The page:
Prof. Martin Scheinin
Martin Scheinin is a Finnish professor of International Law and Human Rights at the European University Institute in Florence, Italy, and former UN Special Rapporteur on the promotion and protection of human rights while countering terrorism (2005 – 2011). Furthermore, he is President of the International Association of Constitutional Law. He is a former member of the Human Rights Committee (1997 – 2004) and the former Director of the Abo Akademi Institute for Human Rights (1998 – 2008). As UN Special Rapporteur on the protection of human rights while countering terrorism, Scheinin gave recommendations to governments on inter alia the right to a fair trial in the context of prosecuting terrorist suspects, the protection of economic, social and cultural rights in the context of countering-terrorism, refugee protection, profiling and definitions of terrorism. Currently, he is the leader of the EU-funded research projectSurveillance: Ethical Issues, Legal Limitations and Efficiency.
An interview with Assistant Secretary General for Emerging Security Challenges David van Weel, and NATO Secretary General’s Special Representative for Women, Peace and Security (WPS) Clare Hutchinson What key emerging security challenges (particularly related to terrorism) are currently being focused on at NATO? What initiatives are NATO prioritising in response to these? David Van Weel […]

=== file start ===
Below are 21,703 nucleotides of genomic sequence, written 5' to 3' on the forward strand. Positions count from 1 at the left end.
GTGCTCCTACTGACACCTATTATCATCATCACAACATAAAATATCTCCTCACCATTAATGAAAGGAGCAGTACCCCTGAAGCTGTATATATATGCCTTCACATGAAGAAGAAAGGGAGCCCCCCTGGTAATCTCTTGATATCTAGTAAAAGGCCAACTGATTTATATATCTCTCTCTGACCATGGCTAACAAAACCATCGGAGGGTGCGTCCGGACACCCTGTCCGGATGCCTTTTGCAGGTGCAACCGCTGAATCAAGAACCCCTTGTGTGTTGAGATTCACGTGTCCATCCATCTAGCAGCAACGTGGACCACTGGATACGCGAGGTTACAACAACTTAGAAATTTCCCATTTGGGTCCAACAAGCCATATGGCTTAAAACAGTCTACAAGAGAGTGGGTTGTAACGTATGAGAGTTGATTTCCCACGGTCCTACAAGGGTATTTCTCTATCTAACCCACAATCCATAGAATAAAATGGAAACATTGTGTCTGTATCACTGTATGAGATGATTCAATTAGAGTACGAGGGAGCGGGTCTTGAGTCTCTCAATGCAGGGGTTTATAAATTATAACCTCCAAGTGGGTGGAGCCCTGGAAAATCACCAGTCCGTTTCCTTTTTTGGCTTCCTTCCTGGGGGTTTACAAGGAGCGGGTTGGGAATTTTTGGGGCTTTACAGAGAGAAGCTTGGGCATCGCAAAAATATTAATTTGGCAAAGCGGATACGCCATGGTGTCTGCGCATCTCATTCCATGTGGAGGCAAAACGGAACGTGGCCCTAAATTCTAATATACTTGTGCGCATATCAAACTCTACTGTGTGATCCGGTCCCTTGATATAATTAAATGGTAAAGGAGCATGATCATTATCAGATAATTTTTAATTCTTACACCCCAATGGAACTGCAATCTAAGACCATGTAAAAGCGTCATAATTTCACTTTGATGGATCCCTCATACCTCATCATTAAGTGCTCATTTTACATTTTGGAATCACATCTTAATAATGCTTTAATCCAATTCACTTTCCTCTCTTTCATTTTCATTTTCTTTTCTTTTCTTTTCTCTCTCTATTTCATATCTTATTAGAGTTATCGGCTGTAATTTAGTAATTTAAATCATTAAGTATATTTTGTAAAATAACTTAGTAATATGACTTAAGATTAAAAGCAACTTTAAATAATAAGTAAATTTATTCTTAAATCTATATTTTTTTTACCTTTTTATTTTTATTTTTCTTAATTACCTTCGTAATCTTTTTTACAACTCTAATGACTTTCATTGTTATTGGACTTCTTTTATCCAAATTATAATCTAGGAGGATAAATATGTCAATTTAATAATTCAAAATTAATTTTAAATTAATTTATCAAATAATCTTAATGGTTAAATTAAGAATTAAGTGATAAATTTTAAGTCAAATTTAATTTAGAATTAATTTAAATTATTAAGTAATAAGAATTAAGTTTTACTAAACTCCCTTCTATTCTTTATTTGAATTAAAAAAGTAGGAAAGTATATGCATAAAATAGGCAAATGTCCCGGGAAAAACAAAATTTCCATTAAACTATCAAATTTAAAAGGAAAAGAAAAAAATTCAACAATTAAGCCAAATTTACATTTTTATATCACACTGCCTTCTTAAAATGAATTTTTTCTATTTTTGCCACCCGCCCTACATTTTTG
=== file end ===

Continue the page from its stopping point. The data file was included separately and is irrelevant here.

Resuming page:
President Joe Biden released his Interim National Security Strategic Guidance last month. Counter-terrorism has been replaced by the threat posed by traditional state actors, such as China and Russia, as well as a looming climate crisis as the main challenge facing the United States today. A review of past practices and a refocusing of priorities, as opposed to big commitments, seem to characterise the new president’s counter-terrorism strategy.
This report presents the main findings of ICCT’s year-long research project on Small Arms and Light Weapons (SALW) as a source of terrorism financing. Chapters 2 and 3 take a regional focus and explore this phenomenon in respectively West Africa and the Middle East. Chapter 4 then investigates the possible role that DDR programmes can […]